Balancing comments and questions

When we talk with the people we are closest to our conversations are often enjoyable, relaxed and flow effortlessly. We naturally use questions to find out more from the people we are talking to, but these are balanced so we don’t feel pressured or on the spot to respond.

When we want to encourage children to talk more or hear what they have to say, we do the same, we ask questions. This works well for some children, but for many, particularly children who are less talkative or have speech and language difficulties, questions can be really challenging and they may struggle, seem reluctant or unable to respond. Today’s post is about balancing questions and comments to support communication with our little ones.

As a starting point, it can be really helpful to reflect on your own communication style, specifically how many questions you ask your child and type of responses you get. I’ve tried it, and on reflection there have been times when I’ve bombarded my son with questions and I’ve been met with silence or limited answers. I would love to hear if you have had similar experiences. Personally I’ve found that this strategy works well for us, and by reducing the pressures from asking certain questions and replacing them with comments I often get so much more from him.

Things for parents to try

  • Have a go at monitoring the amount of questions you ask your child. If you find that you ask a few too many, give some of these ideas a try.
  • If you already know the answer, avoid asking the question. Instead turn your question into a comment. For example:
    “What are you doing?” -> “You are building a tall tower”
    “What’s that?” -> “It’s a big red bus”
    “What did you eat for lunch today?” -> “I had tomato soup for my lunch today…” and pause to give your child an opportunity to tell you what they had.
  • Avoid asking questions to ‘test’ your child. By using comments you will be exposing your child to richer language and helping him/her to learn new words.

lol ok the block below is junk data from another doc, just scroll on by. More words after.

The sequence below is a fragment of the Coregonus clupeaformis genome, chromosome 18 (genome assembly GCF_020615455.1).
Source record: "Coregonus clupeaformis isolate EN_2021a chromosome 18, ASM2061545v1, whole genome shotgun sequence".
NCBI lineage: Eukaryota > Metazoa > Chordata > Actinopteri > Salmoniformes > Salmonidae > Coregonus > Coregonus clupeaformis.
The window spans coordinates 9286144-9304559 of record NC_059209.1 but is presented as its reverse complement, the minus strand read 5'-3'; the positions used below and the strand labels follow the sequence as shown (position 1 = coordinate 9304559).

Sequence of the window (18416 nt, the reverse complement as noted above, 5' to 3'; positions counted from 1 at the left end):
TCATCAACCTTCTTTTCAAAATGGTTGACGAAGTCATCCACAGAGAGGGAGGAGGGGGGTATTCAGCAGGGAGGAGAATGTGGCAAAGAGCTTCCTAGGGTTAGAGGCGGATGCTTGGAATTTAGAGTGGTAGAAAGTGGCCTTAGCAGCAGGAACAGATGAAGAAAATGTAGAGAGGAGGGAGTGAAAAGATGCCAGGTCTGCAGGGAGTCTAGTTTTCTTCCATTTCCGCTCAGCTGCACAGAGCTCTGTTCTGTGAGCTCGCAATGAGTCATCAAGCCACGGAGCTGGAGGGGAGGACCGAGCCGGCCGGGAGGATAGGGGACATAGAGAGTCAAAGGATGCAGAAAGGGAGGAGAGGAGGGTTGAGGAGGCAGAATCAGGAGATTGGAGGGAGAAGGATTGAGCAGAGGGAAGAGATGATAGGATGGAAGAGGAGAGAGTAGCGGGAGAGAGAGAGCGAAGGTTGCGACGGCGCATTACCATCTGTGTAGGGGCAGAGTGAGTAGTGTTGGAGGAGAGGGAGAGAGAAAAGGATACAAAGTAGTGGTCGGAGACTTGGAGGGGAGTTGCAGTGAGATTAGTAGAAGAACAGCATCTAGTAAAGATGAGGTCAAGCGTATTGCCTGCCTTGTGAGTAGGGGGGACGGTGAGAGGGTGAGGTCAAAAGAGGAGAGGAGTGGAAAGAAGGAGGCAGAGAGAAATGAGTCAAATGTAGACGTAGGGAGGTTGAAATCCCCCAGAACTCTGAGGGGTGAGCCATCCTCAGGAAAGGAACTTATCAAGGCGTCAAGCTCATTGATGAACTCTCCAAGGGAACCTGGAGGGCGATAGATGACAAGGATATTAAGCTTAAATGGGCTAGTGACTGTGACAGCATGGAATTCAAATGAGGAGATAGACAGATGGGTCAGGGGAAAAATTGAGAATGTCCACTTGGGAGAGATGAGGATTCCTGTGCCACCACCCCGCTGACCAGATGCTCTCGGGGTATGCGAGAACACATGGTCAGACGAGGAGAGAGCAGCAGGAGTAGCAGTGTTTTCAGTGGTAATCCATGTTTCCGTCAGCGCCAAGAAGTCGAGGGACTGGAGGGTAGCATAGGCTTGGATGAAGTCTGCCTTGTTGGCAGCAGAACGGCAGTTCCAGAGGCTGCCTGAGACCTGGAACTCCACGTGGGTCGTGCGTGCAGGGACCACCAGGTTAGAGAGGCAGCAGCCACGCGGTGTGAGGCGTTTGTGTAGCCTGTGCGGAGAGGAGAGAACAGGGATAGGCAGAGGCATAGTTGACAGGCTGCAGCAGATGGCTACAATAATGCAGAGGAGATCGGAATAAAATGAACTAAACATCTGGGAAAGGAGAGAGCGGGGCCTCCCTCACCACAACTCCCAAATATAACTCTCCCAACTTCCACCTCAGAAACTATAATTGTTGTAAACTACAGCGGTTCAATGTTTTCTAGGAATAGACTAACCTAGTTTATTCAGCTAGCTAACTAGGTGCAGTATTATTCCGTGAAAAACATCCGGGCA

• Keep your questions genuine. When you ask your child a question try to remember the following:
    Try not to ask your child too many questions.
    Lots of questions can put pressure on our children to communicate, it may feel like a test and they can quickly stop the flow of the conversation. If we have a number of questions to ask we can support our children by asking one and then pausing to give them time to process and answer the question, before asking the next.
    Don’t ask questions that are too complex. Children whose language skills are developing might struggle to listen to, understand and process the question. They might also find it difficult to find the words to answer and use these to formulate a response. If it feels like a tricky question, try to simplify it.

So give it a try! Monitor the amount of questions you ask your child and if it feels like too many, turn some of them into comments. I decided to choose this strategy to discuss because it’s one that I’m continually working on with my children and something that can be quite tricky to implement if naturally you ask lots of questions. Just remember that a balance of comments and questions related to your child’s interests will keep the conversation flowing.

I am a fully qualified Speech and Language Therapist with a First-class honours degree in Speech Pathology and Therapy. I am a registered member of the Royal College of Speech and Language Therapists, the Association of Speech and Language Therapists in Independent Practice and the Health and Care Professions Council.
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